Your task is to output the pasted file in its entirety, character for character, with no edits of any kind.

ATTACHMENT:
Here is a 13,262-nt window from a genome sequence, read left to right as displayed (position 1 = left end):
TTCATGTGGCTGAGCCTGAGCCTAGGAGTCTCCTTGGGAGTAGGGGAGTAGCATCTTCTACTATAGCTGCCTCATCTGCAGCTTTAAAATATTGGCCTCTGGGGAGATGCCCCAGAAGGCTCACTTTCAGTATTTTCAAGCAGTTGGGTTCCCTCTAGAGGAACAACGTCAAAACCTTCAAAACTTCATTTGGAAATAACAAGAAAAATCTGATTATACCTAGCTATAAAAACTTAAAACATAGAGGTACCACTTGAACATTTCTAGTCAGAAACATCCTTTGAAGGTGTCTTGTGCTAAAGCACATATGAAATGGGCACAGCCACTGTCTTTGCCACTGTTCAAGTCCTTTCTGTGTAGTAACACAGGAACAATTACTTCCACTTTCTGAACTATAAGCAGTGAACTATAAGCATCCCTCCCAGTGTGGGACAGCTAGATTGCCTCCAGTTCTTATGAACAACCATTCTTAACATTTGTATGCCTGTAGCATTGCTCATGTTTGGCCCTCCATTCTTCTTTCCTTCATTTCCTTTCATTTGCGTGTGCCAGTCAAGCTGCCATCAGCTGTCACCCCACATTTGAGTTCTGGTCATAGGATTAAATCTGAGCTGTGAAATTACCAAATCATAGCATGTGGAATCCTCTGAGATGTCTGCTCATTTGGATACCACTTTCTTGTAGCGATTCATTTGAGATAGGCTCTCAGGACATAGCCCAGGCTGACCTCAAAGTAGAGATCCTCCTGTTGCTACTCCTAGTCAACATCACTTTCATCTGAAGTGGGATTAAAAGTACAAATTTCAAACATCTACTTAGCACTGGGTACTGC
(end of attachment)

Here is a 13,262-nt window from a genome sequence, read left to right as displayed (position 1 = left end):
TTCATGTGGCTGAGCCTGAGCCTAGGAGTCTCCTTGGGAGTAGGGGAGTAGCATCTTCTACTATAGCTGCCTCATCTGCAGCTTTAAAATATTGGCCTCTGGGGAGATGCCCCAGAAGGCTCACTTTCAGTATTTTCAAGCAGTTGGGTTCCCTCTAGAGGAACAACGTCAAAACCTTCAAAACTTCATTTGGAAATAACAAGAAAAATCTGATTATACCTAGCTATAAAAACTTAAAACATAGAGGTACCACTTGAACATTTCTAGTCAGAAACATCCTTTGAAGGTGTCTTGTGCTAAAGCACATATGAAATGGGCACAGCCACTGTCTTTGCCACTGTTCAAGTCCTTTCTGTGTAGTAACACAGGAACAATTACTTCCACTTTCTGAACTATAAGCAGTGAACTATAAGCATCCCTCCCAGTGTGGGACAGCTAGATTGCCTCCAGTTCTTATGAACAACCATTCTTAACATTTGTATGCCTGTAGCATTGCTCATGTTTGGCCCTCCATTCTTCTTTCCTTCATTTCCTTTCATTTGCGTGTGCCAGTCAAGCTGCCATCAGCTGTCACCCCACATTTGAGTTCTGGTCATAGGATTAAATCTGAGCTGTGAAATTACCAAATCATAGCATGTGGAATCCTCTGAGATGTCTGCTCATTTGGATACCACTTTCTTGTAGCGATTCATTTGAGATAGGCTCTCAGGACATAGCCCAGGCTGACCTCAAAGTAGAGATCCTCCTGTTGCTACTCCTAGTCAACATCACTTTCATCTGAAGTGGGATTAAAAGTACAAATTTCAAACATCTACTTAGCACTGGGTACTGC